Using online screening in the general population to detect participants at clinical high-risk for psychosis

Mhairi McDonald, Eleni Christoforidou, Nicola Van Rijsbergen, Ruchika Gajwani, Joachim Gross, Andrew I. Gumley, Stephen M. Lawrie, Matthias Schwannauer, Frauke Schultze-Lutter, Peter J. Uhlhaas*

*Corresponding author for this work

Research output: Contribution to journalArticle (journal)peer-review

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Introduction: Identification of participants at clinical high-risk (CHR) for the development of psychosis is an important objective of current preventive efforts in mental health research. However, the utility of using web-based screening approaches to detect CHR participants at the population level has not been investigated. Methods: We tested a web-based screening approach to identify CHR individuals. Potential participants were invited to a website via e-mail invitations, flyers, and invitation letters involving both the general population and mental health services. Two thousand two hundred seventy-nine participants completed the 16-item version of the prodromal questionnaire (PQ-16) and a 9-item questionnaire of perceptual and cognitive aberrations (PCA) for the assessment of basic symptoms (BS) online. 52.3% of participants met a priori cut-off criteria for the PQ and 73.6% for PCA items online. One thousand seven hundred eighty-seven participants were invited for a clinical interview and n = 356 interviews were conducted (response rate: 19.9%) using the Comprehensive Assessment of At-Risk Mental State (CAARMS) and the Schizophrenia Proneness Interview, Adult Version (SPI-A). n = 101 CHR participants and n = 8 first-episode psychosis (FEP) were detected. ROC curve analysis revealed good to moderate sensitivity and specificity for predicting CHR status based on online results for both UHR and BS criteria (sensitivity/specificity: PQ-16 = 82%/46%; PCA = 94%/12%). Selection of a subset of 10 items from both PQ-16 and PCA lead to an improved of specificity of 57% while only marginally affecting sensitivity (81%). CHR participants were characterized by similar levels of functioning and neurocognitive deficits as clinically identified CHR groups. Conclusion: These data provide evidence for the possibility to identify CHR participants through population-based web screening. This could be an important strategy for early intervention and diagnosis of psychotic disorders.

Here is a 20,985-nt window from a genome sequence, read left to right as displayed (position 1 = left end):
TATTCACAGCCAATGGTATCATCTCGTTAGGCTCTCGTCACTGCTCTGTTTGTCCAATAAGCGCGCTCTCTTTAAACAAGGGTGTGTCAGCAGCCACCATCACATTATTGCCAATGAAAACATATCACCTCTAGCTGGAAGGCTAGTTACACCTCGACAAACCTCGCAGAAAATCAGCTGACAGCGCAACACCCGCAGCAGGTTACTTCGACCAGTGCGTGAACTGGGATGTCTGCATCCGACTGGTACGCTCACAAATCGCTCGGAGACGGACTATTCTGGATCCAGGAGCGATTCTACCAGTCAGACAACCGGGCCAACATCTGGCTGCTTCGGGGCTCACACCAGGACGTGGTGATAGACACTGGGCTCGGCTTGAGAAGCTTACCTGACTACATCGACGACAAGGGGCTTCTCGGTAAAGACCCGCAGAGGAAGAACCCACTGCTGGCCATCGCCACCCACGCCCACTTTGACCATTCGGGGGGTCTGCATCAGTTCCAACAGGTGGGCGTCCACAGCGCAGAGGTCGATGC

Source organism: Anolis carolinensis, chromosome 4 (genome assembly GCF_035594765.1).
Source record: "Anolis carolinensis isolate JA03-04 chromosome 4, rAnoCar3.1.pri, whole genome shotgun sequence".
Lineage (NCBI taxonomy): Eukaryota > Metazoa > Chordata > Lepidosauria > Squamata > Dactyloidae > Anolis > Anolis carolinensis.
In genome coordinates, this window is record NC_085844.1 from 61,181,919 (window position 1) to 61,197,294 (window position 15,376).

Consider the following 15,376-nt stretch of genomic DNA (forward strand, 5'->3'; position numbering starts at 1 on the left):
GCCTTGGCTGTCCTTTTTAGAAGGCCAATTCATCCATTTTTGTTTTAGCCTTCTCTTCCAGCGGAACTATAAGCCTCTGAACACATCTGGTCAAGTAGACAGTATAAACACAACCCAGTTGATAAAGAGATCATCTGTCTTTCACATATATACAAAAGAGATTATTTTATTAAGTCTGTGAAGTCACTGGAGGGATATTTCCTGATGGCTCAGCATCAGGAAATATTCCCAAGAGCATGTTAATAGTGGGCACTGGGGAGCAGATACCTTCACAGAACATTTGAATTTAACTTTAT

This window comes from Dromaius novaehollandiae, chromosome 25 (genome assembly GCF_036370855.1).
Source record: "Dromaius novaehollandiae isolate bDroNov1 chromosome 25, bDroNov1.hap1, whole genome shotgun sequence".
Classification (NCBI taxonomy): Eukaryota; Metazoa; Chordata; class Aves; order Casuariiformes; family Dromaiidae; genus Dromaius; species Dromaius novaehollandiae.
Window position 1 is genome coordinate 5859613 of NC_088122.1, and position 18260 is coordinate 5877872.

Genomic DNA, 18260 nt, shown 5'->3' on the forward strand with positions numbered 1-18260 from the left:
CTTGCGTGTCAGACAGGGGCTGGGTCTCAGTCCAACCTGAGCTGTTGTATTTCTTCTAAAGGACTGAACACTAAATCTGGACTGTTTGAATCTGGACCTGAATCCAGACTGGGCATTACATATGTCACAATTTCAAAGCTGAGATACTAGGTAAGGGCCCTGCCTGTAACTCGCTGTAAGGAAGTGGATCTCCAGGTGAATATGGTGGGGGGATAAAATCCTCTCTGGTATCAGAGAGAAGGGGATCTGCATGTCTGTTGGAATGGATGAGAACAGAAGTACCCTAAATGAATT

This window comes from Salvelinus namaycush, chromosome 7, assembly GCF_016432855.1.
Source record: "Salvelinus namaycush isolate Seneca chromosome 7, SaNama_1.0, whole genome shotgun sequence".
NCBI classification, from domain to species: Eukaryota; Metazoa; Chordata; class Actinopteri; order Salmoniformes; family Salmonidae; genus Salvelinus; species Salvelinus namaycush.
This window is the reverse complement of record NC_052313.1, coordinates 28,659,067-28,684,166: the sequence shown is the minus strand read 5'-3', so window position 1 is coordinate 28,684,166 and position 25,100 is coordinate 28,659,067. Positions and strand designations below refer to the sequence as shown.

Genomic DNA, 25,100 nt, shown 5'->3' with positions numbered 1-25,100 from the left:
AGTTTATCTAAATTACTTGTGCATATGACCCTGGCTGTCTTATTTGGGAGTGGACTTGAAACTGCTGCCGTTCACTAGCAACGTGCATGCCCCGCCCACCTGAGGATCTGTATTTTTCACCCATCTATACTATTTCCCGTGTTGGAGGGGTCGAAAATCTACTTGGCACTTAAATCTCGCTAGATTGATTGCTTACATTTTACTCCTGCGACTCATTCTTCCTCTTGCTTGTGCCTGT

Original languageEnglish
Pages (from-to)600-609
Number of pages10
JournalSchizophrenia Bulletin
Issue number3
Early online date8 Jun 2018
Publication statusPublished - 13 May 2019


  • Basic symptoms
  • Clinical high-risk
  • Early intervention
  • Psychosis
  • Web screening


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